November 21, 2019
The problem with this, though, is that it’s mostly a uniquely American problem. Almost all adolescent firearm deaths, 90 percent, in developed countries occur in America.
Other countries suffer from one mass shooting, and they immediately change their legislation. After a mass shooting in New Zealand, their parliament voted 119-1 to change gun laws less than a month later. Yet, America has had 2,296 mass shootings, just since Sandy Hook in 2012. With this staggering number of tragedies, one would believe that we’d get the same legislature put into place to keep our citizens safe. Despite the need for gun control, all we get are “thoughts and prayers” from politicians. To be blunt, thoughts and prayers are getting us nowhere when policy and change is what we need and desire.
When you get down to the roots of the prevalence of mass shootings in America, a huge reason behind tragedy is the lack of strong gun laws. In a majority of states, private firearm sales without background checks are completely legal. This means that someone could sell a gun to a random person on Craigslist, without even getting a background check on the buyer. This is such a problematic practice, that a bill was proposed by the House of Representatives. The bill, H.R.8., would require background checks for all firearm sales, with a few exceptions to the law. In the midst of the Saugus High shooting this past week, Democratic senator Chris Murphy of Connecticut requested that the bill be passed by unanimous consent.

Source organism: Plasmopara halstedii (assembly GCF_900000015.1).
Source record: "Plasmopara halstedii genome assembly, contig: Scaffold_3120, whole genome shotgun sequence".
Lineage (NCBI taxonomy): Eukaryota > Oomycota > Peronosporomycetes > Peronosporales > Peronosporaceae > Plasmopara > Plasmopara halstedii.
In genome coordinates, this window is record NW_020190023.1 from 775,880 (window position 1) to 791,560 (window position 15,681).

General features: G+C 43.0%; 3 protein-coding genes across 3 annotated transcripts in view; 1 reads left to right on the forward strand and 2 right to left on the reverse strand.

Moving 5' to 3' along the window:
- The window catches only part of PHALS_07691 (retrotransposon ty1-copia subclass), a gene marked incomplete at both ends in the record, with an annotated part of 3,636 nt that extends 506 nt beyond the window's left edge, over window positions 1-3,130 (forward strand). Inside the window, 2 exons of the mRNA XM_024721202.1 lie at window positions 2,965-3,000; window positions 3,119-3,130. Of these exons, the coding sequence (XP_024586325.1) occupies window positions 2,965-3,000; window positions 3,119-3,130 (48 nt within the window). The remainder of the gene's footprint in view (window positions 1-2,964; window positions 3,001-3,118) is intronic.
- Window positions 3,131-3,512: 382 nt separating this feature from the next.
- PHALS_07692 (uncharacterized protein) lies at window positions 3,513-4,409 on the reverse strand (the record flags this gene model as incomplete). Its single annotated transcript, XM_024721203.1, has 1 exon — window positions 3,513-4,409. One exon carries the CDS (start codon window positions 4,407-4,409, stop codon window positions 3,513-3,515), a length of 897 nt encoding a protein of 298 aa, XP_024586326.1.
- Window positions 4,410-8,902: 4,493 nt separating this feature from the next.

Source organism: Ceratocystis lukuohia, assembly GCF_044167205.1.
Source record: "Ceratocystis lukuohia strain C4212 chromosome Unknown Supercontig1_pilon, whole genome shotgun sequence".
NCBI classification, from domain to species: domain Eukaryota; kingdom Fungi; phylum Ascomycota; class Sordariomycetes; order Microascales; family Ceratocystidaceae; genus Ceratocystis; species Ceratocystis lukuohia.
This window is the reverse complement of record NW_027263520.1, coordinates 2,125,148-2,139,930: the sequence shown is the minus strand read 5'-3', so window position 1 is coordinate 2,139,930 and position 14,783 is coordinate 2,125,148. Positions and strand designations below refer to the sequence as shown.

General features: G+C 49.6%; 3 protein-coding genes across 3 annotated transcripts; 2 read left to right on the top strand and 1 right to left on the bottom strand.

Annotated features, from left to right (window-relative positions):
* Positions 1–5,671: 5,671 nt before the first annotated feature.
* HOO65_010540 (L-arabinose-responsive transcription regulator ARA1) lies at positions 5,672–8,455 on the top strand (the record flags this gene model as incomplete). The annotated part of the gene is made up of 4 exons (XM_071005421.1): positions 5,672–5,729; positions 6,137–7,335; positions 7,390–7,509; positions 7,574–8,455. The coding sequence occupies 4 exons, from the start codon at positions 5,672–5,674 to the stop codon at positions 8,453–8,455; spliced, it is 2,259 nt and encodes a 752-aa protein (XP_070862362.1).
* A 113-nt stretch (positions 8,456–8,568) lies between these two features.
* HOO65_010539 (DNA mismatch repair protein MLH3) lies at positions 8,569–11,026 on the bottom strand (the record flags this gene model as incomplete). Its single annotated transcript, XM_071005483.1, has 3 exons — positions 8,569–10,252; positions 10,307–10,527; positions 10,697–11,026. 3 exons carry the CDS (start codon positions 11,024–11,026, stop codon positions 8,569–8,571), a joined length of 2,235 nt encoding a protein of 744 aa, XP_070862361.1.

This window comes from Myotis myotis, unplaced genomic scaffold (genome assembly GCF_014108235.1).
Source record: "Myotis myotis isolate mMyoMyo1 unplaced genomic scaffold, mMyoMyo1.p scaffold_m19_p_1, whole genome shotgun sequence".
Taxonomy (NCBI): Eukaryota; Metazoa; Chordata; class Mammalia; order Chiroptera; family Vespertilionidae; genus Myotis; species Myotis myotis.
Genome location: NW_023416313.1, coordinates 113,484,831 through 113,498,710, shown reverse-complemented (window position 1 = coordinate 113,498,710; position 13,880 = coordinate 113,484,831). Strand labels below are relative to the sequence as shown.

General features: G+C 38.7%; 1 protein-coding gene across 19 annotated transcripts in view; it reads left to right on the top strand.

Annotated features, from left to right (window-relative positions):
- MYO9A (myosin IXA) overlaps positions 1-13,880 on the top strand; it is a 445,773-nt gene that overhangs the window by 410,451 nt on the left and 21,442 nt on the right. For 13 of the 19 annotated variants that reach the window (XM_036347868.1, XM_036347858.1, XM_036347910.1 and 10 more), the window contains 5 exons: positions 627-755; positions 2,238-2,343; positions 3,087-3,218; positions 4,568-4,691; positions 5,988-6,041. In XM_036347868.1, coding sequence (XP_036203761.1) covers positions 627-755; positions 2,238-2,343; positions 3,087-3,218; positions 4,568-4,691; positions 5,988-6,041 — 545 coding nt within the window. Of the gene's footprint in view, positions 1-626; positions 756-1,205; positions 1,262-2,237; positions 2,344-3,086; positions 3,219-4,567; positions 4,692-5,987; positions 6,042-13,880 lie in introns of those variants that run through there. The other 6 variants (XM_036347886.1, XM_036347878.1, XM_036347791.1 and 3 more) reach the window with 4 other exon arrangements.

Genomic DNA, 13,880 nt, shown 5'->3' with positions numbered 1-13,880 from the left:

“We can’t go 24 hours without news of another mass shooting somewhere in America. My kids and millions’ others hide in corners of their classroom or in their bathrooms preparing for a mass shooting at their school, and this body does nothing about it,” Murphy said when presenting the bill to the Senate floor. The bill was inevitably blocked by the Republican-controlled Senate who, even right after a deadly mass shooting, don’t understand the positive effects of such a bill.
In fact, this whole scenario reinforced one fact of this epidemic: young people have to use their voices to fight against gun violence and a government that is doing nothing to help us. As Generation Lockdown, we have to open our eyes and realize that gun violence is destroying us. We need to fight for a safer America. We need to stand up to Congress and legislators who are doing nothing to help us. We, as young people, must recognize the power of our voices to push for better legislation.
The first step in this fight is recognition. We must recognize gun violence as it is: a national public health emergency. We must also recognize it in all of its forms: from rural suicides to intimate partner violence to urban youth violence to violence driven by white supremacist ideologies. We must recognize that it will take innovative, bold solutions to fix a problem that is so deeply rooted in American society.